My love for others or others' love for me doesn’t keep my feet on the ground. God’s love for me does. And once I’ve got that, then I can show others true love, and allow myself to be shown love back. And it will be a non-fickle kind of love. It’ll be a love that lasts through the hard and the crazy and the sad. It’ll be a love that elevates the happy and the sweet and the good. It affects my writing, it affects my work, it affects my home. It affects every aspect of my life.
I think the difference between the stories is where its love and joy comes from. In movies like Godmothered, it comes from within us, and we’re responsible for keeping it going.
But in the movies and stories that have truly endured, even if they can’t quite name it, it comes from somewhere outside themselves, something bigger than themselves.
Welcome back to the Springtime in Surrey blog swap! Today, Andrea Renee Cox, author of The Cottage on the Hill, helps us think about compassion versus apathy. Let's get to it.
Apathy is unfeeling disinterest in others’ problems, worries, and situations. Everywhere I look these days, I see evidence of this lack of tender care for my fellow human beings. In the movie The Book of Henry*, a young character declares that apathy is the worst thing in the world. That line has stuck with me for years, because it’s the truth and I’ve seen evidence virtually every day since I first watched that film.
I have to wonder, can anything overcome such a dark and uncaring choice as apathy?
Every time I read the Bible and spend time with Jesus, I know the answer is yes. Yes, something is more powerful than apathy. God is bigger and stronger than everything on this planet, but there’s something we humans can choose that is stronger than apathy as well, if we follow His lead.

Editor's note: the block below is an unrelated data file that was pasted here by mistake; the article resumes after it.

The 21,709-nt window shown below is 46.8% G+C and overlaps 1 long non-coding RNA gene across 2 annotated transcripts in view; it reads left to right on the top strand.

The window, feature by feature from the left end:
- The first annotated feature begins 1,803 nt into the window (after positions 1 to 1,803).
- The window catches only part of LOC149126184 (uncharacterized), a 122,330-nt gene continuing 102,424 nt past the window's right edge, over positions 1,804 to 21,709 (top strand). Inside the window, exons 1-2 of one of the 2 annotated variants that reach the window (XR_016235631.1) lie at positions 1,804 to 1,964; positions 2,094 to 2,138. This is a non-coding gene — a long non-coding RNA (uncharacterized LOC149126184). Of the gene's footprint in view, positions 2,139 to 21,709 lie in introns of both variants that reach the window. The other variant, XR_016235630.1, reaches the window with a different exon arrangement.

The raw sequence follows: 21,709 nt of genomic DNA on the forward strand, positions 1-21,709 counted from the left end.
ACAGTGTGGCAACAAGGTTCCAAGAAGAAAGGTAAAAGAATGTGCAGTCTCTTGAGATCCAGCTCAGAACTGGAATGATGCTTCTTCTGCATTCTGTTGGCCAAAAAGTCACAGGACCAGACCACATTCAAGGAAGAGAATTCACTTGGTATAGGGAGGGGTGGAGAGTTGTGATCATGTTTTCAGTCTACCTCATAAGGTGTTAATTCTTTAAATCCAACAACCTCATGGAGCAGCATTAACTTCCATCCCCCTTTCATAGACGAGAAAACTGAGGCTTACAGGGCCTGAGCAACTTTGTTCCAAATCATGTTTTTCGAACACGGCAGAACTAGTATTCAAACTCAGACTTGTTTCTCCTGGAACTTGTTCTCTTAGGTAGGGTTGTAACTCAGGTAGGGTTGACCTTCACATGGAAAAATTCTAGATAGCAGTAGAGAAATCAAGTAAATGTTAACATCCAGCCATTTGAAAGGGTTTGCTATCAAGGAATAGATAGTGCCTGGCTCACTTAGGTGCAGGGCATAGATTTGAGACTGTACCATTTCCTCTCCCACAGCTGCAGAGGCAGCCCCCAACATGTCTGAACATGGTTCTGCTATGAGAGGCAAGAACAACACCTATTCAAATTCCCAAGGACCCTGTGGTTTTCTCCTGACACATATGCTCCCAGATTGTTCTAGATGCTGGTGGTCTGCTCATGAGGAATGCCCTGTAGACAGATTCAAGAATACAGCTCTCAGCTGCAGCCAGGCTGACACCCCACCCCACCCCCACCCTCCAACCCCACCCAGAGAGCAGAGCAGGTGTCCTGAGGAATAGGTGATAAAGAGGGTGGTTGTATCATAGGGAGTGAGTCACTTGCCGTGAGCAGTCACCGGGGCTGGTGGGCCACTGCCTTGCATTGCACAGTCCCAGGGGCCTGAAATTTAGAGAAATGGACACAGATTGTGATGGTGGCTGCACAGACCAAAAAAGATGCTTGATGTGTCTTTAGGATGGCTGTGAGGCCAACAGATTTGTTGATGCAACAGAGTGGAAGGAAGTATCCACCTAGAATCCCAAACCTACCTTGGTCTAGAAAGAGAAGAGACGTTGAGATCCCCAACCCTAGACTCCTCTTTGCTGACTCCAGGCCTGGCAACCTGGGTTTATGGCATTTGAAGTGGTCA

Compassion is greater than apathy.
Compassion is seeing other people’s plight and feeling their pain with them. It’s choosing to care about people and whatever trial or tribulation they might currently be going through. Compassion is not easy, because it means being vulnerable to wounds the world might wield against us. But I’m here to tell you that choosing to be compassionate is always worth it. In fact, Jesus commanded us to “love one another” (John 13:34 NKJV). He went further to say that His followers would be recognized by their “love for one another” (John 13:25 NKJV).
Loving one another is choosing compassion over apathy.
Often, I wonder if I’m doing enough to infuse an abundant amount of hope, cheerfulness, and especially compassion—all traits of love—into my community to counteract the apathy that is so prevalent in the world around me. What I’ve learned over these years of intentionally choosing to care (and show it!) about the people in my life is that every delicate moment matters. The incredible thing is, God can use even one person’s kindness to make a humongous impact in the world. The ripple effects can spread out in waves for a longer time than we can imagine, because of God’s work behind the scenes. This, to me, makes every attempt at showing love to those around me completely worth it.